Designated by the cohort of African states in the United Nations, Burkina Faso and Libya have been elected for two-year terms to the Security Council. Burkina Faso is a run-of-the-mill dictatorship, almost incomprehensibly poor, illiterate. Nothing special in this designation, But Libya is, well, Libya. Run as an unembarrassed tyranny by Col. Qaddafi, with a history of deftly directed terrorism, and paid for by an oil economy that was once lucrative and now has to have the lush resource refined outside the country, Libya has served as chair of the U.N.
Just wait until Stephen Colbert files for president in either the South Carolina Democratic primary or South Carolina Republican primary. And maybe he'll just file, as he said he might on Jon Stewart's segment of Comedy Central last night, for both. Would this be creative chaos? It would sure be a hoot.
You may recall Paul Berman's simply brilliant 28,000 words in TNR about Tariq Ramadan, his Muslim supporters and American apologists. The equanimity on the part of some well-known intellectuals and journalists in the face of Islamist death threats so numerous as to constitute a campaign; the equanimity in regard to stoning women to death; the journalistic inability even to acknowledge that women's rights have been at stake in the debates over Islamism; the inability to recall the problems faced by Muslim women in European hospitals; the inability to acknowledge how large has been the role of a
Noam wonders below about independent voters in Michigan. But what about those famous New Hampshire indies? With John McCain creeping back up in the polls, there's been talk about the possibility that he might recapture his old glory in New Hampshire, where he stunned George W. Bush in 2000. But wait!, said George Will on ABC's "This Week": But remember it's no longer his place. In 2000 he lost the Republican portion of the Republican primary. He won because independents are allowed to vote in there and in 2000 that's where the action was.
Chuck Todd says Hillary isn't Dean. She's Bush: Lots of folks keep bringing up Howard Dean when talking about Clinton's vulnerability vs. inevitability. The comparison, though, doesn't work since Dean never led the national polls by this much -- a new USA/Today Gallup poll has her at 50%, with Obama at 21% -- nor had a stranglehold on the establishment the way Clinton does. The better comparison (if there is one historically and there's a chance there isn't one) is George W. Bush in 1999 or Walter Mondale in 1983.
Amid the flurry of campaign-strategy memos and FEC report-summaries flying around today, this memo from the Romney camp (via Ambinder) struck me as interesting. For two reasons. First, Giuliani appears to be mostly staying out of Iowa (though he'll be there later this week) to lower expectations, so that he can spin a third- or fourth-place finish there, and argue that New Hampshire is his first real contest. But, in a clever twist, the Romney camp is using that to raise expectations for him on other fronts. Fundraising in particular.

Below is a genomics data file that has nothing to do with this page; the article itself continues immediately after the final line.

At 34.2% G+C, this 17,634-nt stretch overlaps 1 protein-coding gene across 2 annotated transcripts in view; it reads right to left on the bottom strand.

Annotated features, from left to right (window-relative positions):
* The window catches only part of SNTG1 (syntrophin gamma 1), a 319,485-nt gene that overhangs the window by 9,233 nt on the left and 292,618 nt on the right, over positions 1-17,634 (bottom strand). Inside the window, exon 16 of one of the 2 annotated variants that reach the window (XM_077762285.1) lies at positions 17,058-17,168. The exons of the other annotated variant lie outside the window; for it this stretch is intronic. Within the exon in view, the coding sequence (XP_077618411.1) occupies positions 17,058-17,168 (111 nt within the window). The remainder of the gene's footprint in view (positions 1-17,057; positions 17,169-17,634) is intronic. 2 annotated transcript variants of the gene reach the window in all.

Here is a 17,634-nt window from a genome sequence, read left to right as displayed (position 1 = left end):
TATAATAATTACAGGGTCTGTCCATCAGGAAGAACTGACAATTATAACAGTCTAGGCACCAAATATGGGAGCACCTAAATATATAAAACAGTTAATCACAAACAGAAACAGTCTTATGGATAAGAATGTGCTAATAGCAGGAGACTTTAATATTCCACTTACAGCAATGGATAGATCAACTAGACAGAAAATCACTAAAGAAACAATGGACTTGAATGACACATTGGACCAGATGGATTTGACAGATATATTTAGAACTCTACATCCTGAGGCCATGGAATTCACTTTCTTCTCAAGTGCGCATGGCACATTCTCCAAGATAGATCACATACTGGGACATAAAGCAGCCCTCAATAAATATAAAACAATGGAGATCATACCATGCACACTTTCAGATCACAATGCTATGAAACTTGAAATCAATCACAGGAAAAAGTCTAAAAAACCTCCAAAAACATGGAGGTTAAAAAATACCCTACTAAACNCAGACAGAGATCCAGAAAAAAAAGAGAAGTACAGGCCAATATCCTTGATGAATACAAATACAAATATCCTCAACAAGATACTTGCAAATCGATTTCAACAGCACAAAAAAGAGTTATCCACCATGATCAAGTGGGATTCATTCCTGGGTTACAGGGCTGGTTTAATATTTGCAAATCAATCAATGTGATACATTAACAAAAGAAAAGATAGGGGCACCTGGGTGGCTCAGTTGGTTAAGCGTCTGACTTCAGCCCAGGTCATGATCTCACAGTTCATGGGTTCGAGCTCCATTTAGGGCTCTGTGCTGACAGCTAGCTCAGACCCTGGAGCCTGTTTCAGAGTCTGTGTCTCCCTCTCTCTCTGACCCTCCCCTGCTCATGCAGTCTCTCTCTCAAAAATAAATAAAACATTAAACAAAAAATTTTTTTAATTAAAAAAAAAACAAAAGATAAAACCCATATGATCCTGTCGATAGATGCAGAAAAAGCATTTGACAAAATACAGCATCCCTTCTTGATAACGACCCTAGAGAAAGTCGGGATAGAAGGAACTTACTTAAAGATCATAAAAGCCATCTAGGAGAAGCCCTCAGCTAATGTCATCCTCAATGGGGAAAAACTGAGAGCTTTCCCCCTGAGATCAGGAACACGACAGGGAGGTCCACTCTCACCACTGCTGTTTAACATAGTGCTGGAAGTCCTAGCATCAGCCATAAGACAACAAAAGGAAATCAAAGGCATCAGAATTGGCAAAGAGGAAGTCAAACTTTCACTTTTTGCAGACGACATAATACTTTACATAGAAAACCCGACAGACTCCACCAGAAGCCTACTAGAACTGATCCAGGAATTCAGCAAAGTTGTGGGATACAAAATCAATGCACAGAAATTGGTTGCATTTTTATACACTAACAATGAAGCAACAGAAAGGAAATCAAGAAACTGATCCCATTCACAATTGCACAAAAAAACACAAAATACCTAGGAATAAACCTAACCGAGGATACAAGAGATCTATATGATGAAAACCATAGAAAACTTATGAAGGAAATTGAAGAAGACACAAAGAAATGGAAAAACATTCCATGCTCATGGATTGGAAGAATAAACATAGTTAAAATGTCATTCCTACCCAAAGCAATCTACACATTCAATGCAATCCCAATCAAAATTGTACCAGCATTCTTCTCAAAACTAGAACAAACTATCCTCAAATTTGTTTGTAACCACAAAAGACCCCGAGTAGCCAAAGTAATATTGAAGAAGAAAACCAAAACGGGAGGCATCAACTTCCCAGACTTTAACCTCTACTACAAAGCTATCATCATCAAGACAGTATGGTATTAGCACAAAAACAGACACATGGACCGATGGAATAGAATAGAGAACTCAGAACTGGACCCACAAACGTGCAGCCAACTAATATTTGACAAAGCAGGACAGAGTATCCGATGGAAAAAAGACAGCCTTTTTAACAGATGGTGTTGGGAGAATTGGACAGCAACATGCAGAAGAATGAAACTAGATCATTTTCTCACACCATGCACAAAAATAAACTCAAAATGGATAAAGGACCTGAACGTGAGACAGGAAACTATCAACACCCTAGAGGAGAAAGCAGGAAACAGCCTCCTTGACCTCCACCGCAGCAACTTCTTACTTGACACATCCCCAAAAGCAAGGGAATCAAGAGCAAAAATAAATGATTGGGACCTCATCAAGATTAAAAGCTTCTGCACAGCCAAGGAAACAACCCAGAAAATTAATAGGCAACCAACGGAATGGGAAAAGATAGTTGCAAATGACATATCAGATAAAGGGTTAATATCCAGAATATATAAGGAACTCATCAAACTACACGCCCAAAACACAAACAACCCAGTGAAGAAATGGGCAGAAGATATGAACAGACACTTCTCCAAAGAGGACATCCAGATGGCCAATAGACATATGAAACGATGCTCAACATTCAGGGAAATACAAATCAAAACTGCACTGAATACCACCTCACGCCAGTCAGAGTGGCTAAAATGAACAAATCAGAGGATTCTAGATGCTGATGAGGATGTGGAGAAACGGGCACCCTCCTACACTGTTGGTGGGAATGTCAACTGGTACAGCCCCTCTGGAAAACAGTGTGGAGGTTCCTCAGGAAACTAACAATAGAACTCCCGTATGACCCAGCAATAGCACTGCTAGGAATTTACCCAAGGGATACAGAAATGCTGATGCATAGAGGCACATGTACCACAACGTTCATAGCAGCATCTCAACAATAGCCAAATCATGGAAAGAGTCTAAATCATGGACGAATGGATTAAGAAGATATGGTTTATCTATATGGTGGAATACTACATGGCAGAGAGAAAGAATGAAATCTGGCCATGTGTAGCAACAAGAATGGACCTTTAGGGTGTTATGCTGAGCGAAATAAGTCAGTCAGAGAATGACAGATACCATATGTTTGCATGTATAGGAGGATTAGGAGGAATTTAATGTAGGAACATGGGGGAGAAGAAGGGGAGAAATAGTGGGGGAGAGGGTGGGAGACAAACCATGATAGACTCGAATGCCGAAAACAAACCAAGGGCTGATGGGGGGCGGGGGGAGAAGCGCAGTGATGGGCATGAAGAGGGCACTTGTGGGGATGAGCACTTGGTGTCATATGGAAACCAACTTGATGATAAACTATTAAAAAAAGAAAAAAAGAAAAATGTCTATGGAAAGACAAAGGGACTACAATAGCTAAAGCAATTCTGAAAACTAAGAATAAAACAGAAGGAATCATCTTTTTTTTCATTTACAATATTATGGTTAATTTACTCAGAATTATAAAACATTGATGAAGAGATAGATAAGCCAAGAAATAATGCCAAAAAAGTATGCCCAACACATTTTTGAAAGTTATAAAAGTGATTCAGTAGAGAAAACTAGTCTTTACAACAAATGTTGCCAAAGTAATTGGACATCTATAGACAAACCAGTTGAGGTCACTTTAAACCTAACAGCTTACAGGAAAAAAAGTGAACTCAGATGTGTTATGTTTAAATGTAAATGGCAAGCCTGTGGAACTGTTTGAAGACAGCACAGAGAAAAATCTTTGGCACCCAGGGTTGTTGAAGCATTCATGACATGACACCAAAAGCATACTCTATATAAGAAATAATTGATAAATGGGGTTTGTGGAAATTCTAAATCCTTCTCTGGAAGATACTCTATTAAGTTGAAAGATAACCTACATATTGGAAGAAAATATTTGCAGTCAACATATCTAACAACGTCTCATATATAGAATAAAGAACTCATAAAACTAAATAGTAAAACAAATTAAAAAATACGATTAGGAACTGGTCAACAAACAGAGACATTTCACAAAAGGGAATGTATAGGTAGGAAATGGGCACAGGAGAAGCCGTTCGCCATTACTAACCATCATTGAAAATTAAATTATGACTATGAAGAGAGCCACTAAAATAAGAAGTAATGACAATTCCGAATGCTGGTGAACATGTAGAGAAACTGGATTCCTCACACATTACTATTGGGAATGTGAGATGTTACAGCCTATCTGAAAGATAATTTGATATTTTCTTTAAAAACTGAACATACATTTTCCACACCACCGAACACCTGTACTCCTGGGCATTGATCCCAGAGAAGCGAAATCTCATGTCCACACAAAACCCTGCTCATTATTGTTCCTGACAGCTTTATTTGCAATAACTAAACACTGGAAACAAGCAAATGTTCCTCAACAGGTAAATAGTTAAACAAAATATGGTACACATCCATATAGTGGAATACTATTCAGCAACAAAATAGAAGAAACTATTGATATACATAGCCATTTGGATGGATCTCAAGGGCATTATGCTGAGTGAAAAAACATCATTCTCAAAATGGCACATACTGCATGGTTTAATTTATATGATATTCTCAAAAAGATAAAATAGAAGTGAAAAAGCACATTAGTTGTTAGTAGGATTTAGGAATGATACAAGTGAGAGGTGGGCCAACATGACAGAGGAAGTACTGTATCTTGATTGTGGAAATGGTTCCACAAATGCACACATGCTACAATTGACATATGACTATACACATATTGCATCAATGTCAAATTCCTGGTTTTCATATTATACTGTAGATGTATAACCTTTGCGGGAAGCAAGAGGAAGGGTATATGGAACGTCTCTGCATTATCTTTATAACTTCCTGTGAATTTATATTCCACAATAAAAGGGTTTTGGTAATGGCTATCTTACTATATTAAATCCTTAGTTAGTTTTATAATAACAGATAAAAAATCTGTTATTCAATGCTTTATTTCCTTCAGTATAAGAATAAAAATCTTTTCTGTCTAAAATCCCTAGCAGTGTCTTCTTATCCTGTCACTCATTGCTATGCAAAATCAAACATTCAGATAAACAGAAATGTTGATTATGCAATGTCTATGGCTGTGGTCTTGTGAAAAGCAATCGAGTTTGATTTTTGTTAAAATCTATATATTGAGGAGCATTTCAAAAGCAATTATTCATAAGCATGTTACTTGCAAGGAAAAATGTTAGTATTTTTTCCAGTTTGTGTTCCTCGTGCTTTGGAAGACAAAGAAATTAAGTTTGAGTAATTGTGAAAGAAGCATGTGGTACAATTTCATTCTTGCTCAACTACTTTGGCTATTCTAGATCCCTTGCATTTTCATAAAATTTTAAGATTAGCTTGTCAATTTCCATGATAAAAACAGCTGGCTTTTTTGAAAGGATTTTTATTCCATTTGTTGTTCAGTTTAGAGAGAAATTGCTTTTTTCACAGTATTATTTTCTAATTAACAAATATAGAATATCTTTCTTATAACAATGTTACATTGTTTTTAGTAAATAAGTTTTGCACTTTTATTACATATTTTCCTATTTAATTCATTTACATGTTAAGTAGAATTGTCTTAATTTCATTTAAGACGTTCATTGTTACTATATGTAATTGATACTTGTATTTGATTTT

Fred on offense: The Times covers this new tack here. --Michael Crowley
ALMOST PHOTO FINISH: Jeanne Cummings, The Politico: "When the official reports went public on the Federal Election Commission website, they showed that Clinton raised more money but Obama eked out his own victory by virtually matching the amount of cash she has in the bank to spend on the hard-fought primary race." IOWA GROUND SWELL: Mike Dorning, Chicago Tribune: "[Obama] has opened 31 field offices across the state, more than any other candidate, establishing local headquarters everywhere from Des Moines to tiny Elkader, population 1,374." EDWARDS WALKS: Erin Jordan, Des Moines Register: "Th
Over at the Caucus, I see that Mitt Romney spent $4,312.69 on Yankees tickets in July and August. Michael Cooper speculates that he may have bought them to watch the Yankees play his hometown Red Sox--it appears the Sox were in town in late August--but I'm sure it will raise a few eyebrows in Red Sox Nation. That brings to mind another thing about Romney that might alarm Sox fans: I was up with him in New Hampshire two weeks ago, the day after the Sox won the first game of their series against the Angels.
I promise I won't be using this blog primarily for I-told-you-so's (emphasis on "primarily"), but yesterday's announcement that Edwards has won the endorsement of ten state-level SEIUs does look significant--the campaign certainly looks to be in better shape, union endorsement-wise, than many predicted after the national SEIU announced it wasn't endorsing last week.